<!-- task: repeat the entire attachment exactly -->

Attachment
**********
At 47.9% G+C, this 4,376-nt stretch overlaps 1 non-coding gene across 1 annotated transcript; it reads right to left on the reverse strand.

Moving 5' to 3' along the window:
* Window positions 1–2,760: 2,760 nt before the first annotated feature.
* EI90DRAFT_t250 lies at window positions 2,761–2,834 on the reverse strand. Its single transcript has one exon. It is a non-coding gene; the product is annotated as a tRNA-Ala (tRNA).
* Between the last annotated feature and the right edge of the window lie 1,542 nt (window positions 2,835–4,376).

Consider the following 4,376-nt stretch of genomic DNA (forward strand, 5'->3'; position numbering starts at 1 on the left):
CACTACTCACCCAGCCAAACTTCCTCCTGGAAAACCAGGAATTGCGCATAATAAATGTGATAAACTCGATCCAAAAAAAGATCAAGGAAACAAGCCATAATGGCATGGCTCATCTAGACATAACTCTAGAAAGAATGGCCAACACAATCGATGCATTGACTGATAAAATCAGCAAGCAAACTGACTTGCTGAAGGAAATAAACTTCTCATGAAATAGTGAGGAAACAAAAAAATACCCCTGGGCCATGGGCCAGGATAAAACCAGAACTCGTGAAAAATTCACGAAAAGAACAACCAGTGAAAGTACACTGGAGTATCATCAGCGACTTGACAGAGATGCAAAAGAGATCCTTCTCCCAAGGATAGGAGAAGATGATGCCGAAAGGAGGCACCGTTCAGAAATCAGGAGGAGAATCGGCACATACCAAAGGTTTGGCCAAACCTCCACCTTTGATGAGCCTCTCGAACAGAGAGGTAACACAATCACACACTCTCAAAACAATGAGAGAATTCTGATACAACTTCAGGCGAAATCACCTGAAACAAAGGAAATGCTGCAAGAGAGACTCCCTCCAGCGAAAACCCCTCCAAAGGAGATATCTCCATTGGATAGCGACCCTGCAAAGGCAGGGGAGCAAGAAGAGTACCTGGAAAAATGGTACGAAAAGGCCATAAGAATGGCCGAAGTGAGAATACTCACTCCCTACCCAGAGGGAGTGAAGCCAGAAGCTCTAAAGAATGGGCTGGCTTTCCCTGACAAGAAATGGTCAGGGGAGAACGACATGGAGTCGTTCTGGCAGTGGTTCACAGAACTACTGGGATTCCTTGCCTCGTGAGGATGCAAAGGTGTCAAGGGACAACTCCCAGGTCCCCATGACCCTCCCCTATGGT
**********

At 47.9% G+C, this 4,376-nt stretch overlaps 1 non-coding gene across 1 annotated transcript; it reads right to left on the reverse strand.

Moving 5' to 3' along the window:
* Window positions 1–2,760: 2,760 nt before the first annotated feature.
* EI90DRAFT_t250 lies at window positions 2,761–2,834 on the reverse strand. Its single transcript has one exon. It is a non-coding gene; the product is annotated as a tRNA-Ala (tRNA).
* Between the last annotated feature and the right edge of the window lie 1,542 nt (window positions 2,835–4,376).

Consider the following 4,376-nt stretch of genomic DNA (forward strand, 5'->3'; position numbering starts at 1 on the left):
CACTACTCACCCAGCCAAACTTCCTCCTGGAAAACCAGGAATTGCGCATAATAAATGTGATAAACTCGATCCAAAAAAAGATCAAGGAAACAAGCCATAATGGCATGGCTCATCTAGACATAACTCTAGAAAGAATGGCCAACACAATCGATGCATTGACTGATAAAATCAGCAAGCAAACTGACTTGCTGAAGGAAATAAACTTCTCATGAAATAGTGAGGAAACAAAAAAATACCCCTGGGCCATGGGCCAGGATAAAACCAGAACTCGTGAAAAATTCACGAAAAGAACAACCAGTGAAAGTACACTGGAGTATCATCAGCGACTTGACAGAGATGCAAAAGAGATCCTTCTCCCAAGGATAGGAGAAGATGATGCCGAAAGGAGGCACCGTTCAGAAATCAGGAGGAGAATCGGCACATACCAAAGGTTTGGCCAAACCTCCACCTTTGATGAGCCTCTCGAACAGAGAGGTAACACAATCACACACTCTCAAAACAATGAGAGAATTCTGATACAACTTCAGGCGAAATCACCTGAAACAAAGGAAATGCTGCAAGAGAGACTCCCTCCAGCGAAAACCCCTCCAAAGGAGATATCTCCATTGGATAGCGACCCTGCAAAGGCAGGGGAGCAAGAAGAGTACCTGGAAAAATGGTACGAAAAGGCCATAAGAATGGCCGAAGTGAGAATACTCACTCCCTACCCAGAGGGAGTGAAGCCAGAAGCTCTAAAGAATGGGCTGGCTTTCCCTGACAAGAAATGGTCAGGGGAGAACGACATGGAGTCGTTCTGGCAGTGGTTCACAGAACTACTGGGATTCCTTGCCTCGTGAGGATGCAAAGGTGTCAAGGGACAACTCCCAGGTCCCCATGACCCTCCCCTATGGT